Two international drug dealers jailed for a total of 26 years after being caught trying to smuggle cocaine into the UK

A PAIR of drug dealers have been jailed a total of 26 years for plotting to bring cocaine into the UK by boat.

Friday, 29th April 2022, 7:54 pm
Updated Friday, 29th April 2022, 7:55 pm

The two were jailed for their parts in a plot to smuggle cocaine which was halted when their boat was intercepted in the English Channel.

Edward Duggin, 33, of Norris Way, Buntingford, Hertfordshire, along with Thomas Snell, aged 31, of no fixed abode, pleaded guilty to conspiring to fraudulently avoid the prohibition on the importation of a controlled drug of Class A – cocaine.

Justine Romaraog, 22, of Talfourd Way, Redhill, Surrey, also pleaded guilty to the same offence at a hearing at the same court the following day.

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Edward Duggin, 33, of Norris Way, Buntingford, Hertfordshire, pleaded guilty to conspiring to fraudulently avoid the prohibition on the importation of a controlled drug of Class A - cocaine. He was sentenced to 15 years behind bars at Southampton Crown Court.

Today Duggin was sentenced to 15 years behind bars and Romaraog to 11 years at Southampton Crown Court.

The convictions follow a joint investigation by the South East Regional Organised Crime Unit (SEROCU) and the National Crime Agency with the support of law enforcement partners.

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UK Border Force boarded an Azimut 50 Motor Cruiser called Bubble E that the defendants were travelling on in the English Channel off the coast of Falmouth, Cornwall, on October 14 last year.

Justine Romaraog, 22, of Talfourd Way, Redhill, Surrey, pleaded guilty to conspiring to fraudulently avoid the prohibition on the importation of a controlled drug of Class A - cocaine. He was jailed for 11 years at Southampton Crown Court.

Officers uncovered that the defendants had been carrying out a ‘practice-run’ by conducting planned interceptions at sea with South American ships in order to assess the viability of collecting jettisoned packages.

Traces of white powder, later confirmed to be cocaine, were found on board the vessel inside a hidden space at the back of a wardrobe, indicating that the space had been used for the storage of cocaine in the past.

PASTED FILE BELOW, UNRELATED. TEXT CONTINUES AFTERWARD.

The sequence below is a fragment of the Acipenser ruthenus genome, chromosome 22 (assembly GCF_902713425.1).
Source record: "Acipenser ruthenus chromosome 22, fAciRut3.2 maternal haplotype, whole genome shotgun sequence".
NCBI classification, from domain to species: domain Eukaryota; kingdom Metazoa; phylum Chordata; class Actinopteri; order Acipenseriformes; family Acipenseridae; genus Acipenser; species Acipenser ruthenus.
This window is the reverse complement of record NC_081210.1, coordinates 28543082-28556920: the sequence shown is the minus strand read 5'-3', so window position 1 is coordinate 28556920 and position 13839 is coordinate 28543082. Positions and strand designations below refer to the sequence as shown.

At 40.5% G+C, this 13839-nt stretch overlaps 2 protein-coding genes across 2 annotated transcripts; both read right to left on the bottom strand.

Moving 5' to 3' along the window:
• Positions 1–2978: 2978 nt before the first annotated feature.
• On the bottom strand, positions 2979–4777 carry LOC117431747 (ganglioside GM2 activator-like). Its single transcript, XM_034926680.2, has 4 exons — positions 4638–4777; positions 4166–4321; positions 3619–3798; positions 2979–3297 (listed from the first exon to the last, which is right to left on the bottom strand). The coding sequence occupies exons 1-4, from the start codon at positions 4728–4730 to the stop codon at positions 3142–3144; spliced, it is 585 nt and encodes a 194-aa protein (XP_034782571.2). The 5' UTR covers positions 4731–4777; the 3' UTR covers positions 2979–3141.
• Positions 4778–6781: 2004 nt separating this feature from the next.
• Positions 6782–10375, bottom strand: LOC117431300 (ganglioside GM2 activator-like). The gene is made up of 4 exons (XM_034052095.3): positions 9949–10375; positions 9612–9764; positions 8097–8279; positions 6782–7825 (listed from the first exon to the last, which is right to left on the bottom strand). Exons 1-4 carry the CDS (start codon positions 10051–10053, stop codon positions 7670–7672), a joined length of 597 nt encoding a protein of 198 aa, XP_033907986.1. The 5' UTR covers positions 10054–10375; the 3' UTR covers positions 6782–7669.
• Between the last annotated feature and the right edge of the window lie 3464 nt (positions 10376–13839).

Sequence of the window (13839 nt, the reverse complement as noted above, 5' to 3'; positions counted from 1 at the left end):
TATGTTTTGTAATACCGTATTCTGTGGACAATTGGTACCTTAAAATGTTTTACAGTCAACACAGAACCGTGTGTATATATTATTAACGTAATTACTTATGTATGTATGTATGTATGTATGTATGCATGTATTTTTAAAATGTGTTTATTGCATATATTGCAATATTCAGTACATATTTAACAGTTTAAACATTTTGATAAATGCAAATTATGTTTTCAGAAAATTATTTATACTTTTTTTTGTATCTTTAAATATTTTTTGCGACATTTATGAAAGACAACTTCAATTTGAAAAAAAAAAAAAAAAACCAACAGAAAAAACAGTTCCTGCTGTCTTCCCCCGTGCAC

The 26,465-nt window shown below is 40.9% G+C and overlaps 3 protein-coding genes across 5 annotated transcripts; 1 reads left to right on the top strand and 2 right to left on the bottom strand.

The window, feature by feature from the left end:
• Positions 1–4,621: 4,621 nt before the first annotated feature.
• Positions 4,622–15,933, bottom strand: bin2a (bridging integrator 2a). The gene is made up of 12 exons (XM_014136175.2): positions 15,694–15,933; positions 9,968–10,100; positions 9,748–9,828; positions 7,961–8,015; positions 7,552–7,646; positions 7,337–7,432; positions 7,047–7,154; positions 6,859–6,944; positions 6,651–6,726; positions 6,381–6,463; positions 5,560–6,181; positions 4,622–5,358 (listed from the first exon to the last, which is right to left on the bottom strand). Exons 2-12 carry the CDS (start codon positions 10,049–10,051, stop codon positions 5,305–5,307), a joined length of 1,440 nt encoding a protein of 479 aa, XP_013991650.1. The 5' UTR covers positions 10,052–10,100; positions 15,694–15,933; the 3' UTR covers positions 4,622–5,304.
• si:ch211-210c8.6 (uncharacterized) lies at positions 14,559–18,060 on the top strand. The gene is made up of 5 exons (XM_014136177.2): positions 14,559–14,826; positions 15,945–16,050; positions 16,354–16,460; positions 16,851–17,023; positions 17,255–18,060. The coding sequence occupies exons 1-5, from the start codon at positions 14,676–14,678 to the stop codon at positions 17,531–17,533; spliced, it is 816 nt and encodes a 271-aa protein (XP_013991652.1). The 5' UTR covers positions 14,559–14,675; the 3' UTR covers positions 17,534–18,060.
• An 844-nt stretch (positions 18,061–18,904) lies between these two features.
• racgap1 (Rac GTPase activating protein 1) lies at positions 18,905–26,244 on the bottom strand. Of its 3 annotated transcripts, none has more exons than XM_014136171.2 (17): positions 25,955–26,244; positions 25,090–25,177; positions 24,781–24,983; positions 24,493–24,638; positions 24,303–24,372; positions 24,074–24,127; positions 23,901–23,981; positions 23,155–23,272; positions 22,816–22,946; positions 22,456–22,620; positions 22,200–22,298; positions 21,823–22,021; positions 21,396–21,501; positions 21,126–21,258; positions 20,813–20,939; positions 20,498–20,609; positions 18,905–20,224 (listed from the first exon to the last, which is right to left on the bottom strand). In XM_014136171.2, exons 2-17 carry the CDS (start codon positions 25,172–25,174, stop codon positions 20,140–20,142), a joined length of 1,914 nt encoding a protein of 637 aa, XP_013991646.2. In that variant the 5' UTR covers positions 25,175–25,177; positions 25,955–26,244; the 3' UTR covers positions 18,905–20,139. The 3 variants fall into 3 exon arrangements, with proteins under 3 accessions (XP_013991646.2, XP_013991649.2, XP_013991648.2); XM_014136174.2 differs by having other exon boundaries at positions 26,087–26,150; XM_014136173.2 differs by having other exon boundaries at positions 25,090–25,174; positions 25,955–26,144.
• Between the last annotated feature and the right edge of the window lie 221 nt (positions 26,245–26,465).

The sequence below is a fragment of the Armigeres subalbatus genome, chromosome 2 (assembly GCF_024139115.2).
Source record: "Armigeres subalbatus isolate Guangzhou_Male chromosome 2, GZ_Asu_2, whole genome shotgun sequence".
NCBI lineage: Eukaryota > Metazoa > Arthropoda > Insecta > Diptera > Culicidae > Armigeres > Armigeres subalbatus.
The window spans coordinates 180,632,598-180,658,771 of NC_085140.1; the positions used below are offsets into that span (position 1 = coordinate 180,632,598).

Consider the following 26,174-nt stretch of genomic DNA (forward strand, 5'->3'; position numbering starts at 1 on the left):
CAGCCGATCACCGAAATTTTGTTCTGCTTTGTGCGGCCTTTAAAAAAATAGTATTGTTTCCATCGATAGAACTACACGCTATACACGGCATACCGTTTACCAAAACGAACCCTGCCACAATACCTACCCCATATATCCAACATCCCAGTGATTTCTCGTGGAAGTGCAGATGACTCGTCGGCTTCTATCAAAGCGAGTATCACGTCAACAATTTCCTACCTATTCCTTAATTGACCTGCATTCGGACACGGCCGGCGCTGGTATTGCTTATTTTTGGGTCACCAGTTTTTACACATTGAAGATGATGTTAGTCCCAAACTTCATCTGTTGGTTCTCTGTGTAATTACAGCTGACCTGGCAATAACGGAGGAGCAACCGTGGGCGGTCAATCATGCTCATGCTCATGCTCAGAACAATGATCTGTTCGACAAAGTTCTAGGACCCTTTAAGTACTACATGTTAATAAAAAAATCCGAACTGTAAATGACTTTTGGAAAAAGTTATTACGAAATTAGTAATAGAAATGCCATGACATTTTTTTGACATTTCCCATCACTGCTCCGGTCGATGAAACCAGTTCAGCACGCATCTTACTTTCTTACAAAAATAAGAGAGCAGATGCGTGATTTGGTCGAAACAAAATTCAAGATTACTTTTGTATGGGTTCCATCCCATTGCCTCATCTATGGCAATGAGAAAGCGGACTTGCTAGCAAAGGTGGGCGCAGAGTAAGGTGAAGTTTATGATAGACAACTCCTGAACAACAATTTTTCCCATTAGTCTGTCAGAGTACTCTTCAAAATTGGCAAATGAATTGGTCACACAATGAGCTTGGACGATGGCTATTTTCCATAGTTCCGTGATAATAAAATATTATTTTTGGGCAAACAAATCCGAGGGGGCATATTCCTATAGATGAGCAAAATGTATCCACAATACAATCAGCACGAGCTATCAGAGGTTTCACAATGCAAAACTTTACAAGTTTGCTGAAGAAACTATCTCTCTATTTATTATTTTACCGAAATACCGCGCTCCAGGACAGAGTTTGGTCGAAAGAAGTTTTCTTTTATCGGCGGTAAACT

Messages discovered on Duggin’s mobile phone showed the use of an encrypted application and the content indicated the group’s intention.

The defendants were arrested and subsequently charged in connection with the conspiracy.

The Bubble E, the yacht used by Edward Duggin, 33, of Norris Way, Buntingford, Hertfordshire, and Justine Romaraog, 22, of Talfourd Way, Redhill, Surrey, in their attempt to smuggle cocaine into the UK.

As the investigation continued it was discovered that Bubble E and its crew – Romaraog and Duggin – had previously left Southampton Water on September 9 with the intention of meeting a yacht in the English Channel. The purpose of the trip was to take on board two tonnes of cocaine that had been smuggled from South America by the wider organised crime group.

However, as a result of an operation by the NCA and UK Border Force, the inbound yacht was intercepted and the drugs discovered.

Those upon Bubble E did not make it to the meeting and returned to port undiscovered.

GPS data recovered from the vessel indicated that it had performed suspiciously near a South American container ship in darkness on another occasion.

Investigating officer Detective Sergeant Dan Hope, of SEROCU, said: ‘Duggin and Romaraog have been sentenced for their parts in an agreement to import large quantities of cocaine – a drug which causes widespread harm across the country and goes hand-in-hand with a myriad of other offences – exploitation, crime to fund addiction and harm to the most vulnerable in society.

‘Officers from the South East Regional Organised Crime Unit led a complex investigation, working closely with law enforcement partners including UK Border Force and the National Crime Agency to ensure evidence was shared and these three men faced justice.

‘We’ll continue to work together to ensure we tackle the threat serious and organised crime has upon the communities of the south east.’

Snell is due to be sentenced on June 9.